The encryption system
generically called quantum cryptography
is really the quantum transmission
of a one-time pad
. In this system, two end points are connected by a physical medium
, fiber optics
) over which the transmission of particles with quantum state
Let's call these two end points Alice and Bob. Alice wants to communicate with Bob, and has a message of N bits to send. Alice is, however, afraid that Lucy will get her hands on this message, so needs to encrypt it. It needs to be a one-time pad, because Alice really wants forward secrecy, and wouldn't get that if she used PGP. Fortunately, Alice and Bob have a copper wire between them, and the ability to set spin on electrons.
Alice generates about 6*N bits of random data (not pseudorandom), and splits it into two streams. The first stream will be the one time pad; the second stream is her encoding stream. Alice will now encode her one time pad into electron spins, using four spins, effectively:
- Vertical: | : one-time pad value of 1, encoder value of 0
- Horizontal: - : one-time pad value of 0, encoder value of 0
- Right diagonal: / : one-time pad value of 1, encoder value of 1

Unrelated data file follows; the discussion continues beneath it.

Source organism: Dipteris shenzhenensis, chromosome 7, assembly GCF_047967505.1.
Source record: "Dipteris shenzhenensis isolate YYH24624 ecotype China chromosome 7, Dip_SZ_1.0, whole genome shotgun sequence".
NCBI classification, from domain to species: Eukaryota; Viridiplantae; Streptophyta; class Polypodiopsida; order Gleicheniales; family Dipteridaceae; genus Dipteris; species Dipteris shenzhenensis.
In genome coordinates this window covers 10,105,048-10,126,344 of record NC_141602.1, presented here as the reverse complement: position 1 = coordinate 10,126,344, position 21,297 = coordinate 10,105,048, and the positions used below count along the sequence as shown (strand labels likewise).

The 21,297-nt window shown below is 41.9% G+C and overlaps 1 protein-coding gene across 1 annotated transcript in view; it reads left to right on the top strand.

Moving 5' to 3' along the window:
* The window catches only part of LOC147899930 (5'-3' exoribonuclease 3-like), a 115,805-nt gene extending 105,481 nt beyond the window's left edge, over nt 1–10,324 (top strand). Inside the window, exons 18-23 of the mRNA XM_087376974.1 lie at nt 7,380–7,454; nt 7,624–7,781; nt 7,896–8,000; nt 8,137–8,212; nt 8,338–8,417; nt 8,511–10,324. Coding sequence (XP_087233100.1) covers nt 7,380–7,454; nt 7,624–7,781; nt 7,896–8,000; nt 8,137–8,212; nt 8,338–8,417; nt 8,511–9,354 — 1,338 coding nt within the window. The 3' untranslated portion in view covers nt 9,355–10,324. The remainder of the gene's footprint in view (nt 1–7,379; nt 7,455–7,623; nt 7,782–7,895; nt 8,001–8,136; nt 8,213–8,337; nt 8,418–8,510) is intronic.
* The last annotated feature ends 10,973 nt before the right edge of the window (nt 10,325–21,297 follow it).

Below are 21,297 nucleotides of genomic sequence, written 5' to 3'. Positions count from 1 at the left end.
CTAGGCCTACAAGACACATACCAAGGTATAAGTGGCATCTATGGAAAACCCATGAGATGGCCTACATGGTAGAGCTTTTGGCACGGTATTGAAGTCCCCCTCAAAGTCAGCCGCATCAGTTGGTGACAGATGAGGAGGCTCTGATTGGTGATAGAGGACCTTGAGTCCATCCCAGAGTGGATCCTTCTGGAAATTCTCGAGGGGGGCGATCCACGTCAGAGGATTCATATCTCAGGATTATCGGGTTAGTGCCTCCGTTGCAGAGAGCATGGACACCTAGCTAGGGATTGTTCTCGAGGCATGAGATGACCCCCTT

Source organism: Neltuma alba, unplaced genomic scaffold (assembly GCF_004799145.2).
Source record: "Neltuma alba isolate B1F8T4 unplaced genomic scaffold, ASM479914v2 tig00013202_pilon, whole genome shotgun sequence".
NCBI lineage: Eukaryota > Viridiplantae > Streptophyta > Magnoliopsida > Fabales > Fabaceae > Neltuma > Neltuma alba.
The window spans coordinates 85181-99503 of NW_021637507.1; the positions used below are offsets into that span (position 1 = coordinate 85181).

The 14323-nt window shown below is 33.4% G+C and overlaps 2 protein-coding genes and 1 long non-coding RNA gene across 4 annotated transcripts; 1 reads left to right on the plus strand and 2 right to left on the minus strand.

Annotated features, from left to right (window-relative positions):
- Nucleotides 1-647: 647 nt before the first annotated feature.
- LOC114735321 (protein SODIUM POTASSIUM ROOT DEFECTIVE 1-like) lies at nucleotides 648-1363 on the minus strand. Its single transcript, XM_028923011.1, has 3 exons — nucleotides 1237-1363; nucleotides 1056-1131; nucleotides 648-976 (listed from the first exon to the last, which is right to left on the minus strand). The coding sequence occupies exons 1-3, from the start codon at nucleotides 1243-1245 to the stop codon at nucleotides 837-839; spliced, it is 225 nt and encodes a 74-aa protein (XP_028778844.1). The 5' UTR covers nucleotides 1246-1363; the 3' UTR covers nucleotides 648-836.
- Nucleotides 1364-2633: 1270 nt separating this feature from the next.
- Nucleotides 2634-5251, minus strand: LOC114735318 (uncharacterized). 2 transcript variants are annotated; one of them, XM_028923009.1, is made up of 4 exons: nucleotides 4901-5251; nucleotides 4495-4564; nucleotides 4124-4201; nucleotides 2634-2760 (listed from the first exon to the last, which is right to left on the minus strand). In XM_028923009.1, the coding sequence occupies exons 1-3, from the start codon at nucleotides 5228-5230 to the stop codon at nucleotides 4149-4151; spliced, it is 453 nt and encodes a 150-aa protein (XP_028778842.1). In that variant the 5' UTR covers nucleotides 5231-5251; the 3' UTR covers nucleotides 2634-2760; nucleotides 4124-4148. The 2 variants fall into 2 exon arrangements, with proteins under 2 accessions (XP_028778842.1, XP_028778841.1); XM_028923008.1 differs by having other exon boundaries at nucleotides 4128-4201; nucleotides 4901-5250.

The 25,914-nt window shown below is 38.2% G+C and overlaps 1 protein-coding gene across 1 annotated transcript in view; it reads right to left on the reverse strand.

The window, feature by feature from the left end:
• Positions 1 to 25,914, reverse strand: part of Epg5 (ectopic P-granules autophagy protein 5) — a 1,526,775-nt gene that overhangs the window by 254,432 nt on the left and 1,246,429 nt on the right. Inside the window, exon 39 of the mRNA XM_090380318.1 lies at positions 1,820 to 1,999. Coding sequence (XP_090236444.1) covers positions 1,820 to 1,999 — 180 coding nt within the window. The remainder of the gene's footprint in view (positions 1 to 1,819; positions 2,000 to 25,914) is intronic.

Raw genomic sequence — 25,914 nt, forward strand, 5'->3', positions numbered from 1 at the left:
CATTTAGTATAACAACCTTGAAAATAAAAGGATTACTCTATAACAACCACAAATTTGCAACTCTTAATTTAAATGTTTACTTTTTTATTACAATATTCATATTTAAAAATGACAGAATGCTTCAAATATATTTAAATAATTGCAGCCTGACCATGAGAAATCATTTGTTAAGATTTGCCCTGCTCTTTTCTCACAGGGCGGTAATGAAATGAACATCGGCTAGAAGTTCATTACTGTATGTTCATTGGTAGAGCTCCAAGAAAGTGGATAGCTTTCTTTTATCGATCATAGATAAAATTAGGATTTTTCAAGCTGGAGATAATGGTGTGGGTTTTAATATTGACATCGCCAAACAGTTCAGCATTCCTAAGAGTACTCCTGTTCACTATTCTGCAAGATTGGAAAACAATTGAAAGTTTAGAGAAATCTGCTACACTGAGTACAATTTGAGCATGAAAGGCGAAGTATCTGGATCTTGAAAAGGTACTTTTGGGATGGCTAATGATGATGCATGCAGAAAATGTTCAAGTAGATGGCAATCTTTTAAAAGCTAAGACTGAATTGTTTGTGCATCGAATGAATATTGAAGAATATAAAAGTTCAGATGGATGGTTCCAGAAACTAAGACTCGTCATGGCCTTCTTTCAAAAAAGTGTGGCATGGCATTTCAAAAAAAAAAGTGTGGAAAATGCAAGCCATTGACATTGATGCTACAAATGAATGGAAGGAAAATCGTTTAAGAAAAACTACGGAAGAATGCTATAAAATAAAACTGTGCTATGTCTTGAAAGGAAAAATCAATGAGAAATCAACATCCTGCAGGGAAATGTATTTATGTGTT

- Left diagonal: \ : one-time pad value of 0, encoder value of 1
Alice now sends the stream of encode bits to Bob.
Bob now randomly guesses, for each bit, whether the encoding bit was 0, or 1. If he thinks it was zero, he uses a "+" filter. If he thinks it was one, he'll use an "x" filter. Here is the neat part: If he guess wrong, the spin will rotate - with 50% probability in each direction - to be able to pass through the filter. He then tries to pass the bit through another filter (an appropriate | or / filter will do); if it passes through, the value is 1. If it didn't, it is zero (the spin will not rotate 90 degrees).
Bob now has a stream of bits, about half of which, because he guessed wrong, are useless. To determine which half, he sends to Alice - in the clear, on an authenticated channel, the list of guesses he mades. On the same channel, Alice tells him which ones were right. Bob discards the rest of the bits. For added safety, he verifies the parity of every m bits, discarding the mth bit.
Because the act of reading the stream alters it, Lucy cannot read the stream and forward it to Bob. Because Bob is guessing randomly, and doesn't reveal his guesses until after he has read (and destroyed) the datastream, the probability of Lucy correctly guessing the same bits that Bob would correctly guess is 21.5*N -- highly improbable.